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The lady who has been absent during the farewell month of summer may return to the scene of her laughs and joys, and find the street, the house, the chamber, the same; the circle of friends unbroken by a death or a sorrow; trace, in the teeming life around her, of time's changes. But that evidence will meet the eye in the flower garden. The weeds that have thickened in the alley have choked the choicest flower. The moss tufts have withered with the heat of August. The lily waves its graceful leaf faintly over its fellows. The dahlia, which her "sweet and cunning hand" had reared, and cherished with affection, has fallen beneath the deep shades of the growing vine that has frowned away its life and its radiant colors. The place is more changed than any other. It is beautiful but for its treasured memories still beautiful, though clothed in the drooping fall robes of the year; but clear it is, that

"Time's effacing fingers

Have swept the lines where beauty lingers."

Here, then, where delicate taste directed the culture in May; where soft hands caressed the June rosebud, and brushed away the early dew; a soothing picture of melancholy rises in the view. The maiden laugh is suppressed. But why should it be? What though

"The shadows of departed hours
Hang dim upon her early flowers!"

They, in their day, smiled and blossomed; and so should she, who represents the delicacy of the flowers, the modesty of its unfolding petals, its bloom, and its purity.

Flowers contain the language and sentiments of the heart, thus: The fair lily is an image of holy innocence; the purple rose a figure of unfelt love; faith is represented to us in the blue passion flower; hope beams forth from the evergreen; peace from the olive branch; immortality from immortelle; the cares of life are represented by the rosemary; the victory of the spirit by the palm; modesty by the blue, fragrant violet; compassion by the ivy; tenderness by the myrtle; affectionate reminiscence by the forget-me-not; natural honesty and fidelity by the oak leaf; unassumingness by the corn flower; and the auricula, "how friendly they look upon us with their childlike eyes!" Even the dispositions of the human soul are expressed by flowers. Thus silent grief is portrayed by the weeping willow; sadness by the angelica; shuddering by the aspen; melancholy by the cypress; desire of meeting again by the starwort; the night rocket is a figure of life, as it stands on the frontier between light and darkness. Thus Nature, by these flowers, seems to betoken her loving sympathy with us; and whom hath she not often more consoled than heartless and voiceless men are able to do?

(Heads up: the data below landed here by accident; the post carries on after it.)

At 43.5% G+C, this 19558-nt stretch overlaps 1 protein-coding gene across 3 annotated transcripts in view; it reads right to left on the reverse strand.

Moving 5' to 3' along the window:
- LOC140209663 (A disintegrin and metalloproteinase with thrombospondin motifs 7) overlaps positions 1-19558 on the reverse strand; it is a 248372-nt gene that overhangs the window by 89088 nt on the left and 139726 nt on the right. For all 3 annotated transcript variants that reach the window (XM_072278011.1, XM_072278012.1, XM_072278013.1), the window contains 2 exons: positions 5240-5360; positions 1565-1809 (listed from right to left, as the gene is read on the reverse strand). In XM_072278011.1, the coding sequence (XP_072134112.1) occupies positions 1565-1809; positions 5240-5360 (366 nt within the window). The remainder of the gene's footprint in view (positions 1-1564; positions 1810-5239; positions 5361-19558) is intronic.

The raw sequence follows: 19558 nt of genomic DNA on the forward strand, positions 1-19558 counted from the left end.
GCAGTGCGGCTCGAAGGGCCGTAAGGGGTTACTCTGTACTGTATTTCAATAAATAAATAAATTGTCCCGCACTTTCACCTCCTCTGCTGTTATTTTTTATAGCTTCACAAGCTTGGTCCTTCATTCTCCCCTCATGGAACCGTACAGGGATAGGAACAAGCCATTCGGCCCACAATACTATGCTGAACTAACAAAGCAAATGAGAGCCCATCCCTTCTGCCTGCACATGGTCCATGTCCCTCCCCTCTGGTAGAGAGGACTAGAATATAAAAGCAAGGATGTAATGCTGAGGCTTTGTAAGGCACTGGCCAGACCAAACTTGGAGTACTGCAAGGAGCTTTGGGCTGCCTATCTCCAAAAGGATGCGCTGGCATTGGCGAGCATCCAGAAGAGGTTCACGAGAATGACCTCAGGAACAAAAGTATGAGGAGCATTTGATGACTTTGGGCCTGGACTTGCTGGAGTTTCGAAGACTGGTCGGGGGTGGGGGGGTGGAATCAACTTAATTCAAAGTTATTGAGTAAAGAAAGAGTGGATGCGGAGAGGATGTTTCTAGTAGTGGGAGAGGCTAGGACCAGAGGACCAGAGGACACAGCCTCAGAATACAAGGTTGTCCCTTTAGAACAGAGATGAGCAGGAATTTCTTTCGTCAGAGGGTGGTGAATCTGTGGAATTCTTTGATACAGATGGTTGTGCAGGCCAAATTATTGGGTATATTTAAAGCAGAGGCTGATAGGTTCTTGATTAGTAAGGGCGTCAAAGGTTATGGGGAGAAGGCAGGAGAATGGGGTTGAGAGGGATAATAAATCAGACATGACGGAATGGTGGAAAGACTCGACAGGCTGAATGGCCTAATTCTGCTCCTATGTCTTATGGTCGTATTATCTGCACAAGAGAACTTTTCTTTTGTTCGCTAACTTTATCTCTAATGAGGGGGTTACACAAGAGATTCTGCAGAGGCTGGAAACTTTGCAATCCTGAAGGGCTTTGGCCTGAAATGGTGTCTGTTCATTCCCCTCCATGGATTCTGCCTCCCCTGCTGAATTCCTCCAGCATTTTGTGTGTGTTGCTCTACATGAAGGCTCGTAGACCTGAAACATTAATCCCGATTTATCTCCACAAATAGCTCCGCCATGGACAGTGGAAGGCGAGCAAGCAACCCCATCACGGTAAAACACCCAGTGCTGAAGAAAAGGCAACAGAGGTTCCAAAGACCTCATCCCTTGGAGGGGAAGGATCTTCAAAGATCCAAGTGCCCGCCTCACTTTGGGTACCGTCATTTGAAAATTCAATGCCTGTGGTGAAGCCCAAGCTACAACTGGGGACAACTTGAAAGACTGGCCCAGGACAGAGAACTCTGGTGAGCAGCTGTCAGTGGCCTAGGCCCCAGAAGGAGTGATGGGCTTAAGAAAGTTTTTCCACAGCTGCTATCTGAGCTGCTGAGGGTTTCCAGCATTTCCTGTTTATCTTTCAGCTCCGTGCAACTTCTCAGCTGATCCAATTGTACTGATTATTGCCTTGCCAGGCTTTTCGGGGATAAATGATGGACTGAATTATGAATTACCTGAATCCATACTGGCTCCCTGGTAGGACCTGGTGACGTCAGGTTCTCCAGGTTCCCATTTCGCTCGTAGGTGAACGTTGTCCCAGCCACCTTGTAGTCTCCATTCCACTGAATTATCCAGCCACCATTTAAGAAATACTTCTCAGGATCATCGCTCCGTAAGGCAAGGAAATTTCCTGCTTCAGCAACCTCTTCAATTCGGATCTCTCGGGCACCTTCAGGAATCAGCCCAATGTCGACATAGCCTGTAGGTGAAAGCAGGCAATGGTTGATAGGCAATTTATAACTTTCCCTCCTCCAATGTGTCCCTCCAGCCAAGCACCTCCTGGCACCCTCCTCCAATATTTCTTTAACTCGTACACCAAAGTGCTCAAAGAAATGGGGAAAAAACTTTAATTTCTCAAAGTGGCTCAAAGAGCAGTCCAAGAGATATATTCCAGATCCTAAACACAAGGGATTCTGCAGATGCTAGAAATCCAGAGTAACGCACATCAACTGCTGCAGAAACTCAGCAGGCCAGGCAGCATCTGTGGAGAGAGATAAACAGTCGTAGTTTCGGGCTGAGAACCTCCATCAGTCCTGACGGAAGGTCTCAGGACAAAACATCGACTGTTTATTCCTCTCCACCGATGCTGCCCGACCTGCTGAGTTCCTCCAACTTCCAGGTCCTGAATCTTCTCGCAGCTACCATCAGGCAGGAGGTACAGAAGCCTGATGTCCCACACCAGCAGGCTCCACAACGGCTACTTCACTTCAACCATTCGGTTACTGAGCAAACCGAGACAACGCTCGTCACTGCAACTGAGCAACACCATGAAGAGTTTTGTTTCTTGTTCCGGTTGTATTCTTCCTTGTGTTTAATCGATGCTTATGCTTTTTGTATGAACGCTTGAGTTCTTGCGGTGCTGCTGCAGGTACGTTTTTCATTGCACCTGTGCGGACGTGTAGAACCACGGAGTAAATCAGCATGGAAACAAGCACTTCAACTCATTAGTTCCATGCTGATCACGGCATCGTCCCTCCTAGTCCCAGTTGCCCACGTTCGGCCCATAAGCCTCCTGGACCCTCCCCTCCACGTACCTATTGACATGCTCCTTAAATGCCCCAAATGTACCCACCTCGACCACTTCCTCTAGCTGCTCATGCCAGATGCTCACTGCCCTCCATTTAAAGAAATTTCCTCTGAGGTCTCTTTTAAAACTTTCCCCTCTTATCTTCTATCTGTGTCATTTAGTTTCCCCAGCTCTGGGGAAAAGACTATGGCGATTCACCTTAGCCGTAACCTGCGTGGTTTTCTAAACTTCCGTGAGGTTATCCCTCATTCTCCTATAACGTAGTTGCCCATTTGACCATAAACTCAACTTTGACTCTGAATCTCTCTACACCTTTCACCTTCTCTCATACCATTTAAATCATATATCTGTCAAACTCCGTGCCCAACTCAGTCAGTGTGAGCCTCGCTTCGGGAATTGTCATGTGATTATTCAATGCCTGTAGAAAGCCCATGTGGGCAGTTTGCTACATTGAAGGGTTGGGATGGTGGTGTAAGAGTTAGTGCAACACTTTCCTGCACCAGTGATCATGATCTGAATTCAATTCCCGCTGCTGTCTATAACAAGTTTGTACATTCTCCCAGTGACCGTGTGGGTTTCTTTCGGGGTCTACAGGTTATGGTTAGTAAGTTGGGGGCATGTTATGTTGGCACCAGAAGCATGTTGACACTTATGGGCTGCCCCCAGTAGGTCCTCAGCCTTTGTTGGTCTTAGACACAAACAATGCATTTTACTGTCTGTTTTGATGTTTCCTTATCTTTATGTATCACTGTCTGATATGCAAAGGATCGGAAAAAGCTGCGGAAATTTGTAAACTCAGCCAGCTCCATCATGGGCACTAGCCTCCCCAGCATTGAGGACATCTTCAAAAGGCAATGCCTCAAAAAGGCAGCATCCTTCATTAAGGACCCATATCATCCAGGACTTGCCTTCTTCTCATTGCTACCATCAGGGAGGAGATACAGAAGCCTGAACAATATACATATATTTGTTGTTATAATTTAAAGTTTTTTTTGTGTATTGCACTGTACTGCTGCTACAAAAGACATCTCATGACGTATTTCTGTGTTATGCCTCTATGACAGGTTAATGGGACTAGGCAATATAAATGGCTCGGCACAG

ANON.

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A bachelor
May thrive by observation on a little;
A single life's no burden; but to draw
In yokes is chargeable, and will require
A double maintenance.

How uneasy is his life

Who is troubled with a wife!
Be she ne'er so fair or comely,
Be she foul or be she homely,
Be she blithe or melancholy,
Have she wit or have she folly,
Be she prudent, be she squandering,
Be she staid or be she wandering,

JOHN FORD.

What! I love! I sue! I seek a wife!
A woman that is like a German clock,
Still a-repairing; ever out of frame,
And never going aright, being a watch,
But being watched that it may still go right.

SHAKSPEARE.

Yet uneasy is his life

Who is married to a wife.

COTTON.

BALM.

Melissa.

LANGUAGE-SYMPATHY.

HAST thou one heart that loves thee,
In this dark world of care,
Whose gentle smile approves thee?
Yield not to dark despair!
One rose, whose fragrant blossom
Blooms but for thee alone -
One fond, confiding bosom,

Whose thoughts are all thine own?

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Till the kind voice that blessed thee
All mute in death doth lie,
And the fount that oft refreshed thee
To thee is ever dry,-

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I CANNOT, will not longer brook

Thy cold delay, thy prudent look.
Dost love me? Share at once my fate,
Be it bright or desolate!

I will abide no half-way love,
Nor wait for prudence ere I move :
One more repulse, and I depart !
Come, now or never, to my heart.

ANON.

Life of my life, at once my fate decree;
I wait my death, or more than life, from thee!
I have no arts nor powers thy soul to move,
But doting constancy and boundless love;
This is my all had I the world to give,
Thine were its throne; now bid me die or live.

CRABBE.

O, how impatience gains upon the soul,
When the long-promised hour of joy draws near!
How slow the tardy moments seem to roll!

MRS. TIGIIE.

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